Beginner’s Guide – How to Calculate and Interpret Sports Betting Odds

One of the most important aspects of sports betting is understanding betting odds. Here is a beginner's guide on how to calculate and interpret sports betting odds.

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Beginner's Guide - How to Calculate and Interpret Sports Betting Odds | Sportz Point
Image: Pexels/Tembela Bohle

Beginner’s Guide – How to Calculate and Interpret Sports Betting Odds

Beginner's Guide - How to Calculate and Interpret Sports Betting Odds | Sportz Point
Image: Pexels/Tembela Bohle
One of the most important aspects of sports betting is understanding betting odds. Here is a beginner's guide on how to calculate and interpret sports betting odds.

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Sports betting is an exciting and potentially lucrative pastime, but it can also be confusing, especially for beginners. One of the most important aspects of sports betting is understanding betting odds. In simpler terms, they represent the probability of your team winning and they show you how much money you’ll make if they do.

However, before you go online to look up the epl odds to get the best information available on your favourite teams, it’s a good idea to learn more about how to calculate odds and how to interpret them correctly.

Beginner's Guide - How to Calculate and Interpret Sports Betting Odds | Sportz Point
Photo by Nathan Rogers on Unsplash

Types of betting odds

The first thing to understand is that there are three primary types of odds used in sports betting: American, decimal and fractional. Each one is commonly used in different regions and for all kinds of sports betting. Understanding the differences between them is crucial for calculating payouts accurately and making informed betting decisions.

American odds

American odds are the most common type of odds used in the United States. They are expressed as either a positive or a negative number and indicate how much money you’d need to wager to win $100 or how much you would win on a $100 bet.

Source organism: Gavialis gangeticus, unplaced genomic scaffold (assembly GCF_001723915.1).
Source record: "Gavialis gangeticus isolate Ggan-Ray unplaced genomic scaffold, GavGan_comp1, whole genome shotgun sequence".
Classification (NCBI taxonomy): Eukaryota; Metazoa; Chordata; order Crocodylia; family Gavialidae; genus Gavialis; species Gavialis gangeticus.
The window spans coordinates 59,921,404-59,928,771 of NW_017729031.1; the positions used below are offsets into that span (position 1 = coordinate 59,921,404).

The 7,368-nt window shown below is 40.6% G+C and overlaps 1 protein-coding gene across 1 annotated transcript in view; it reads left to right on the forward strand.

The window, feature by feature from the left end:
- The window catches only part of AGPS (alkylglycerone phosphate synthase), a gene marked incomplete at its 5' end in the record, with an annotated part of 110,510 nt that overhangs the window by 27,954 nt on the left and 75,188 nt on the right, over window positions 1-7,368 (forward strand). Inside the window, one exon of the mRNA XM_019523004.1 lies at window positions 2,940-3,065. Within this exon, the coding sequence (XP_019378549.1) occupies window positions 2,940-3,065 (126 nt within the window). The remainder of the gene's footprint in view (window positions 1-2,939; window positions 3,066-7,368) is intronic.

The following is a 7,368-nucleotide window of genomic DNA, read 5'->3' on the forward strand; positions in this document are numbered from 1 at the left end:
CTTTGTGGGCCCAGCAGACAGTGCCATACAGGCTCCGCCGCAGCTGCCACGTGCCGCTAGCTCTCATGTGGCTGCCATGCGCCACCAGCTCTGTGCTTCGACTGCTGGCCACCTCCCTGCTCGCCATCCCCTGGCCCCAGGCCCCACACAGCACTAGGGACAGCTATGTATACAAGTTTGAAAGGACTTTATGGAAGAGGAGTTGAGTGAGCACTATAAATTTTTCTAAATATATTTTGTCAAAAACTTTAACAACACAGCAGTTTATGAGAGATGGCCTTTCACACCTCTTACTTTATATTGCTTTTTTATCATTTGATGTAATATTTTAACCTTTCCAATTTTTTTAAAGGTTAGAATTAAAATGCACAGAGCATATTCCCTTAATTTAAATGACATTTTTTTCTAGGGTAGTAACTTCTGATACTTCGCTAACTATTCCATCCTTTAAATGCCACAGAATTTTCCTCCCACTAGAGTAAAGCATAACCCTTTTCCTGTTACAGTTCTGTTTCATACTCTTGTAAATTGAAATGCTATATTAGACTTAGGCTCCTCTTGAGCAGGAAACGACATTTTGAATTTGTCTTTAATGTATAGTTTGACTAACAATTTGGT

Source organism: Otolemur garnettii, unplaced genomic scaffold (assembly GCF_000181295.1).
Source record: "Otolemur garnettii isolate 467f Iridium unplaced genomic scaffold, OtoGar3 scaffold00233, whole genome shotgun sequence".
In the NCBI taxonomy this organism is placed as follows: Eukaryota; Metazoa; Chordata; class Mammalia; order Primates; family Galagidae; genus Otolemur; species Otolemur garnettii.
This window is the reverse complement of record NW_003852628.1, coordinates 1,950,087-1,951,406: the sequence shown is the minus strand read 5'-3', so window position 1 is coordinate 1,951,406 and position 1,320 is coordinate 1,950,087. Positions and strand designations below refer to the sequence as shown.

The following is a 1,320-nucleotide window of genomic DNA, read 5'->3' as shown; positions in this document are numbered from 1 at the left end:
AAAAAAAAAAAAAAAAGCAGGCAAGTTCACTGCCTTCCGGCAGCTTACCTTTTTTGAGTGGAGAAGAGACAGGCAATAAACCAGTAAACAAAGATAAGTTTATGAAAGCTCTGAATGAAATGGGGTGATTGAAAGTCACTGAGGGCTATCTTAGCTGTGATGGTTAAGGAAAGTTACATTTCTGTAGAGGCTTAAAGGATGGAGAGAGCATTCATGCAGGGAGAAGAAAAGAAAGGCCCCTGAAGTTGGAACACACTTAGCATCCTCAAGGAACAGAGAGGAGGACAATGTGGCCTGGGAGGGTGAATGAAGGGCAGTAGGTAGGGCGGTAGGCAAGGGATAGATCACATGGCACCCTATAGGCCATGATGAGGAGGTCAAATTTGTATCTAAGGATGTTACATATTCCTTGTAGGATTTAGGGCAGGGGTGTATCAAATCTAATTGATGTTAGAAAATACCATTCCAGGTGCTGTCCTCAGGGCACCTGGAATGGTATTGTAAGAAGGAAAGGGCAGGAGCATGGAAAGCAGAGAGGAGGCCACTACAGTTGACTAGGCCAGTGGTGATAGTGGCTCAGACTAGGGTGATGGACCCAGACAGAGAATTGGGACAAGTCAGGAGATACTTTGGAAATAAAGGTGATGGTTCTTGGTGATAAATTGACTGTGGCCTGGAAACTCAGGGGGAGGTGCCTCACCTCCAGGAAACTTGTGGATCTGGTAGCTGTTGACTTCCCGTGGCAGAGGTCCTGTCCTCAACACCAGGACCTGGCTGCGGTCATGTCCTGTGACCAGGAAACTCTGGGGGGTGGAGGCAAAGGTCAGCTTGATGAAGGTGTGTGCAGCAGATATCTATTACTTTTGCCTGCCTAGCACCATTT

Decimal odds

Decimal odds are the primary odds format used in Europe and other parts of the world. They are expressed as a decimal, and here the number represents the total payout you would receive for every $1 wagered, including the original stake.

Fractional odds

They are most commonly used in the United Kingdom. Fractional odds are expressed as a fraction, for example, 2/1 or 7/2. The first number represents the potential winnings, and the second number is the amount bet.

Probability and odds

After getting familiar with the three types of odds, you need to know the difference between probability and odds.

Odds represent the likelihood of an event happening and the potential payout. Probability represents the likelihood of the event happening expressed as a percentage. Understanding the relationship between the two is essential for making informed betting decisions.

It’s worth an exercise in understanding the relationship between odds and probability and how to calculate probability from odds and vice versa. For example, if the odds of a team winning are 2/1, the probability of them winning can be calculated by dividing 1 by 2 + 1, which equals 0.33 or 33%.